Well, that didn’t take long. After his widely questioned comments at a joint presser with Russian president Vladimir Putin, Donald Trump has walked back his claim that Russia did not interfere with the 2016 election.
“I accept our intelligence community’s conclusion that Russia’s meddling in the 2016 election took place. Could be other people also. A lot of people out there,” Trump said in a statement before the press, reading off a sheet of paper.
“There was no collusion at all,” he clarified.
Trump also made the somewhat ridiculous assertion that he never actually really said that he accepted Putin’s assurances – he actually just accidentally deployed a cheeky double negative.
“The sentence should have been, ‘I don’t see any reason why it wouldn’t be Russia.’ Sort of a double negative,” Trump told reporters. “So you can put that in, and I think that probably clarifies things pretty good by itself.”
Trump said he meant to say "I don't see any reason why it wouldn't be Russia," instead of "would" during the controversial Helsinki summit pic.twitter.com/R74brNEVR2— POLITICO (@politico) July 17, 2018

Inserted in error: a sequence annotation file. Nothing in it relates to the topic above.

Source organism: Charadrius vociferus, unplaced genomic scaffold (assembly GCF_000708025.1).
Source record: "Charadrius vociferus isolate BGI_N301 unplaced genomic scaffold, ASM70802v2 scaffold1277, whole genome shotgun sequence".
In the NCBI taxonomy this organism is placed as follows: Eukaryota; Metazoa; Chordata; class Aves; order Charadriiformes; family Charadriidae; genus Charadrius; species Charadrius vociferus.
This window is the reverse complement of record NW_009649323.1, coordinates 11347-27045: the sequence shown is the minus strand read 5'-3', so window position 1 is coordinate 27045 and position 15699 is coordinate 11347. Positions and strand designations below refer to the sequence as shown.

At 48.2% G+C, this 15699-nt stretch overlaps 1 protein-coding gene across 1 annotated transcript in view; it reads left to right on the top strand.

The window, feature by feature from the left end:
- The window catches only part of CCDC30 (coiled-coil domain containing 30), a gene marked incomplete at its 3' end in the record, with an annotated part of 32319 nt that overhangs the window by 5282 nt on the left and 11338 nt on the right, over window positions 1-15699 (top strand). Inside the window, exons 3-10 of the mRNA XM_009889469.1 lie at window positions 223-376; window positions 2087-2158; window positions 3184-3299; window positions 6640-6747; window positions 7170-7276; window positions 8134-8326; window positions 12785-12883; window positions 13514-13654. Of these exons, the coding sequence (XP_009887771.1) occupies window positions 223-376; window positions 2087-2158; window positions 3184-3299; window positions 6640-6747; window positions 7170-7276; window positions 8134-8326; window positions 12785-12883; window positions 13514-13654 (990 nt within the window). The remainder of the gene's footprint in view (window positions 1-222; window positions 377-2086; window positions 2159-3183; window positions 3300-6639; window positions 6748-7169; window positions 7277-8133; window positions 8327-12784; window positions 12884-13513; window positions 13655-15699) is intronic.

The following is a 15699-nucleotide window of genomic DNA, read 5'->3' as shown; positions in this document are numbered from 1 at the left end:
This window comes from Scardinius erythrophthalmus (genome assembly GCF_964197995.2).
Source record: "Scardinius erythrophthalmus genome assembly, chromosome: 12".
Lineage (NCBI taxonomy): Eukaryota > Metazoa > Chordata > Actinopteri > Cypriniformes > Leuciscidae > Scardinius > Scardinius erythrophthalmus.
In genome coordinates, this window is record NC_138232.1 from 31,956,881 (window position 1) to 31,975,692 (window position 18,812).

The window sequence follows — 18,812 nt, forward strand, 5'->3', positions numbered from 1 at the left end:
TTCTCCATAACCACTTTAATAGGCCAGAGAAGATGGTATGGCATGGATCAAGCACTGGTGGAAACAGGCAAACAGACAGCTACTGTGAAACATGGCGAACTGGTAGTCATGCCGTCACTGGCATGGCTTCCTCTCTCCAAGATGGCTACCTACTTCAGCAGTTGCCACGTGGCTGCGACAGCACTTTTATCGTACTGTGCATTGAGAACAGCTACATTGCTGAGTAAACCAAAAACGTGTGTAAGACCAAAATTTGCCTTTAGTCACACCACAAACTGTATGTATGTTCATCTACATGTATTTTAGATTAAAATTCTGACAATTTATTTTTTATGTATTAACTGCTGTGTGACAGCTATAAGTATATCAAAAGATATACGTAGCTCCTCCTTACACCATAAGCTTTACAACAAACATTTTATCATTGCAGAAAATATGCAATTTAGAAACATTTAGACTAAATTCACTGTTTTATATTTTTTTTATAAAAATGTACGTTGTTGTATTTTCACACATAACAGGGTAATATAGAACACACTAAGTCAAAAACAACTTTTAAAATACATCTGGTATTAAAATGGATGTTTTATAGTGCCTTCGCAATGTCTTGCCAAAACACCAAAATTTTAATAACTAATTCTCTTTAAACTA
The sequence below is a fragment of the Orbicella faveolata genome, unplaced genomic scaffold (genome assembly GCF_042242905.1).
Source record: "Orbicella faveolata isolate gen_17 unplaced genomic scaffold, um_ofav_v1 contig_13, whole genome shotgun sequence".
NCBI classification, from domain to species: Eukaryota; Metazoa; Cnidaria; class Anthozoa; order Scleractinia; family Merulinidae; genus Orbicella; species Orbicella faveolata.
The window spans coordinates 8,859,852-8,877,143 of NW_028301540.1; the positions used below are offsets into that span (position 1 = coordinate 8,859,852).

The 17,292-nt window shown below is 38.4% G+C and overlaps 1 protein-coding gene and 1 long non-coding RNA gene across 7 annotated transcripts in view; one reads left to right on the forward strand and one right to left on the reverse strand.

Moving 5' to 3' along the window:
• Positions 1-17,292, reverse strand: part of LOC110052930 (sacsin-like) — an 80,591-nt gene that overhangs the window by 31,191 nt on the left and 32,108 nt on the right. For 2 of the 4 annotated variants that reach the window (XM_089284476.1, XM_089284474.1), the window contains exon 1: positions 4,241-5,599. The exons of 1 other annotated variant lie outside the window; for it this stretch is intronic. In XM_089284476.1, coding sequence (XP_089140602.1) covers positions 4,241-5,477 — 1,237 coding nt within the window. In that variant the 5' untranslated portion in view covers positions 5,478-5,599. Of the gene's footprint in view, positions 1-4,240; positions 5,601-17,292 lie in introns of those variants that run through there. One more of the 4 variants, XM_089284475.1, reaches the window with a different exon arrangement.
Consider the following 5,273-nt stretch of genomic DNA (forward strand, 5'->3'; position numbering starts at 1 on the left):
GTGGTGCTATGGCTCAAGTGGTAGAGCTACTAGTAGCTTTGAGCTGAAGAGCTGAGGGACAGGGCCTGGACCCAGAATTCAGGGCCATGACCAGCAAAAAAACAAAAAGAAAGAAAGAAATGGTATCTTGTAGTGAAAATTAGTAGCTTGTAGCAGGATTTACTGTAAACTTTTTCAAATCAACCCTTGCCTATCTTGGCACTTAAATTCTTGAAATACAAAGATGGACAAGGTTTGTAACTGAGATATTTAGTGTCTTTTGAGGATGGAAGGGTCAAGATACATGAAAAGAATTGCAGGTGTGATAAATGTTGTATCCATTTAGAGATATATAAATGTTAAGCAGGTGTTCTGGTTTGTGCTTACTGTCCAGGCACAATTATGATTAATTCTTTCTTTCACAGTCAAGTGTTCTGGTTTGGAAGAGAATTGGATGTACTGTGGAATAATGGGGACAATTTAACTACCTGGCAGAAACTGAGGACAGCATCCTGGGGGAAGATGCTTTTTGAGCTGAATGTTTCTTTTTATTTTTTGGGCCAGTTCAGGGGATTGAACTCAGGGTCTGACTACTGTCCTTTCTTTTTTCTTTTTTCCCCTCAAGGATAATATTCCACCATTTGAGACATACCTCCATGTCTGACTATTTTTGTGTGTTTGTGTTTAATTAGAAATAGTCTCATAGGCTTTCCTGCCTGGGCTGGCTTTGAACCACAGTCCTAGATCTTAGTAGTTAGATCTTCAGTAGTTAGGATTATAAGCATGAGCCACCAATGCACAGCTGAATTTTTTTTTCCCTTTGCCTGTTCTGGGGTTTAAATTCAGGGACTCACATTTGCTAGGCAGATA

At this point it’s pretty clear there probably was some manner of Russian interference in the 2016 election, and Putin himself admitted that he wanted Trump to win as he saw him as the more reliably pro-Russia candidate. That being said, it’s a bit of a harder slog to argue that this interference handed Trump his victory, and not just the collapse of the Democratic vote in key states.
Trump’s explanation is somewhat different to the tweet he sent just hours earlier arguing that it was a good meeting that was being misreported by the media.
“While I had a great meeting with NATO, raising vast amounts of money, I had an even better meeting with Vladimir Putin of Russia,” Trump wrote. “Sadly, it is not being reported that way – the Fake News is going Crazy!”
Senate Minority Leader Chuck Schumer argued in a Twitter thread that Trump’s backpedalling was too late:
President Trump tried to squirm away from what he said yesterday. It’s twenty-four hours too late, and in the wrong place.— Chuck Schumer (@SenSchumer) July 17, 2018
This Russia stuff is almost certainly never going to end, for better or worse.